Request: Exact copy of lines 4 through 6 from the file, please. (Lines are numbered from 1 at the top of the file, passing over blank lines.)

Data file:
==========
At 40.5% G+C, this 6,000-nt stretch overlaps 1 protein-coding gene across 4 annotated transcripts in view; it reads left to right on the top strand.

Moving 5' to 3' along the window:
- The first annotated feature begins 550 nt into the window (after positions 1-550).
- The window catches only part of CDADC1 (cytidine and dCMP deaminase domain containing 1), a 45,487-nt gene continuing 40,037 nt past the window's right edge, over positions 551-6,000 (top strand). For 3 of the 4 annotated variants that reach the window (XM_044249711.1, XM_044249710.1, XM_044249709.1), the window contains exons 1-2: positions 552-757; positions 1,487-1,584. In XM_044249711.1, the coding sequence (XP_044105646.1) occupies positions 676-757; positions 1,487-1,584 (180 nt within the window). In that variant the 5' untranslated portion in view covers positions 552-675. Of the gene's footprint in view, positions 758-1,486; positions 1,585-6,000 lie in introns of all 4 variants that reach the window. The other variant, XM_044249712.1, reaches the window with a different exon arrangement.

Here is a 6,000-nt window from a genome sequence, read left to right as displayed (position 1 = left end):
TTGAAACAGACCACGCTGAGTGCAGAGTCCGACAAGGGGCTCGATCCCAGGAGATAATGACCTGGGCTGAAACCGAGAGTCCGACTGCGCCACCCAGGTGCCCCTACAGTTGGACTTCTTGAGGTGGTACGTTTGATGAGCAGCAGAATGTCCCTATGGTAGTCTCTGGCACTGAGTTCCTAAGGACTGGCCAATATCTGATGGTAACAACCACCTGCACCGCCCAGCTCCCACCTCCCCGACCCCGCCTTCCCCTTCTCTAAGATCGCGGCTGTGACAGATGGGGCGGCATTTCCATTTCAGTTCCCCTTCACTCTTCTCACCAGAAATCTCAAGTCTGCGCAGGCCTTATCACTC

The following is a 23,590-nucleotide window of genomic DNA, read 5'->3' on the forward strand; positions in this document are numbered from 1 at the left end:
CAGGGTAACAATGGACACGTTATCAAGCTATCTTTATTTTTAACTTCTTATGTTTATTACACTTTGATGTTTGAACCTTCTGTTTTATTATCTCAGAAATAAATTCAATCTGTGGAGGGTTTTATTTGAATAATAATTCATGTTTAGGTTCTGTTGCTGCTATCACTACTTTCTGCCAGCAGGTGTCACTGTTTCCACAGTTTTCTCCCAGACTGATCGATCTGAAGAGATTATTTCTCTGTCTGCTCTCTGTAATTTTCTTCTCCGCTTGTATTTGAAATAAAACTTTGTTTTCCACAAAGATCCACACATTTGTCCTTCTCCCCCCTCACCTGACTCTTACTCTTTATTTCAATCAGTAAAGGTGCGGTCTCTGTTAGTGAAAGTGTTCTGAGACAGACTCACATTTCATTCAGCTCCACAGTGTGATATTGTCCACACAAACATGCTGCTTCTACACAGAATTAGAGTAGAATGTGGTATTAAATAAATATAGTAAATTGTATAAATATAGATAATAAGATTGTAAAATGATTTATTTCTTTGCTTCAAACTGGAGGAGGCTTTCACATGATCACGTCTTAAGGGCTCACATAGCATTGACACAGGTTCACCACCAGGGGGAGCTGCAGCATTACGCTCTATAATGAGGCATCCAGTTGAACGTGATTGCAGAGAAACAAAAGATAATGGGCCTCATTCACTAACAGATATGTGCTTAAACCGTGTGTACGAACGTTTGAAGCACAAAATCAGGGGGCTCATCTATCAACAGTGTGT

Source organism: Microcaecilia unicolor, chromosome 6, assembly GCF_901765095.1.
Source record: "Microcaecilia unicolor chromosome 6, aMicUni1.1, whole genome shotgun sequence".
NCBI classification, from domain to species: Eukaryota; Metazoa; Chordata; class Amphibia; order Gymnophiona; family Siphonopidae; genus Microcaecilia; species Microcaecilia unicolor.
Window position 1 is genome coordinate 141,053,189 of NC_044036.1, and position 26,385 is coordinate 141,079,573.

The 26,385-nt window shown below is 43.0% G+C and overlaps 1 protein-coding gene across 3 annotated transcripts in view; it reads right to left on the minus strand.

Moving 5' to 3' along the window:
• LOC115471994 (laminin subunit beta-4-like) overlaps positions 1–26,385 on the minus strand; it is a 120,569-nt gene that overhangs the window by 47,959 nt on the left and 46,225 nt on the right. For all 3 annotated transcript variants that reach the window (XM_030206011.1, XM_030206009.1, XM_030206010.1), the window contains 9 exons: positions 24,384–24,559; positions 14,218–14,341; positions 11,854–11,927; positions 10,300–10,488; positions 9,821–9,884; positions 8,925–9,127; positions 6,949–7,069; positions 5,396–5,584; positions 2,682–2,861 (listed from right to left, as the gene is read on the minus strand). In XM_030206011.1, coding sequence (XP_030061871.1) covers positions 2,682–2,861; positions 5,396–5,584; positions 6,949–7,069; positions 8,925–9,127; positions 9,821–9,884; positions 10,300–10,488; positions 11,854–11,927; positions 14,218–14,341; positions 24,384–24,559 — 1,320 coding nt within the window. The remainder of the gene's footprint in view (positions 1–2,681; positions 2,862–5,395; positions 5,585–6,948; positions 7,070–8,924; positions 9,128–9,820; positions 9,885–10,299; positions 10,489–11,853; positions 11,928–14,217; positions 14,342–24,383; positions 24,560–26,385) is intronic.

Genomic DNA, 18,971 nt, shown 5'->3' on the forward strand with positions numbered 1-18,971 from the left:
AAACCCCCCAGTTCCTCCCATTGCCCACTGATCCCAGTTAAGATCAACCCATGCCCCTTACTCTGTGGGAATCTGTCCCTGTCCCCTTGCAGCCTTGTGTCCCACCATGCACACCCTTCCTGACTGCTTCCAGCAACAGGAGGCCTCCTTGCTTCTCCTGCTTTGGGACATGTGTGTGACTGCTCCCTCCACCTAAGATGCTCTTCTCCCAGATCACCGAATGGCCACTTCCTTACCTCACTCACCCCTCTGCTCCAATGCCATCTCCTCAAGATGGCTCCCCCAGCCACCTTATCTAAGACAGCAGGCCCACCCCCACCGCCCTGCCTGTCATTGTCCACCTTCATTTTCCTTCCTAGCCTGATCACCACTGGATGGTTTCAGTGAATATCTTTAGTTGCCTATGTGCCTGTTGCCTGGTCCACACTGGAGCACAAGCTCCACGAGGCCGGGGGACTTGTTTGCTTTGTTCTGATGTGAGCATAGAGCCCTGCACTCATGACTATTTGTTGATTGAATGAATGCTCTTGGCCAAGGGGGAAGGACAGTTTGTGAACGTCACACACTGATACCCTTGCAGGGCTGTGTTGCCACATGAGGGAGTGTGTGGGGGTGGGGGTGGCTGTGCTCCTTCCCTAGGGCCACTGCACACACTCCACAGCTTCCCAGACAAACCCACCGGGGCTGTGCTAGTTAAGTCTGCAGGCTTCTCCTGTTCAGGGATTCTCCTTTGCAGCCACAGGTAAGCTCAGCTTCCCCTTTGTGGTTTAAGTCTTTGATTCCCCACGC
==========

- The window catches only part of CDADC1 (cytidine and dCMP deaminase domain containing 1), a 45,487-nt gene continuing 40,037 nt past the window's right edge, over positions 551-6,000 (top strand). For 3 of the 4 annotated variants that reach the window (XM_044249711.1, XM_044249710.1, XM_044249709.1), the window contains exons 1-2: positions 552-757; positions 1,487-1,584. In XM_044249711.1, the coding sequence (XP_044105646.1) occupies positions 676-757; positions 1,487-1,584 (180 nt within the window). In that variant the 5' untranslated portion in view covers positions 552-675. Of the gene's footprint in view, positions 758-1,486; positions 1,585-6,000 lie in introns of all 4 variants that reach the window. The other variant, XM_044249712.1, reaches the window with a different exon arrangement.

Here is a 6,000-nt window from a genome sequence, read left to right as displayed (position 1 = left end):
TTGAAACAGACCACGCTGAGTGCAGAGTCCGACAAGGGGCTCGATCCCAGGAGATAATGACCTGGGCTGAAACCGAGAGTCCGACTGCGCCACCCAGGTGCCCCTACAGTTGGACTTCTTGAGGTGGTACGTTTGATGAGCAGCAGAATGTCCCTATGGTAGTCTCTGGCACTGAGTTCCTAAGGACTGGCCAATATCTGATGGTAACAACCACCTGCACCGCCCAGCTCCCACCTCCCCGACCCCGCCTTCCCCTTCTCTAAGATCGCGGCTGTGACAGATGGGGCGGCATTTCCATTTCAGTTCCCCTTCACTCTTCTCACCAGAAATCTCAAGTCTGCGCAGGCCTTATCACTC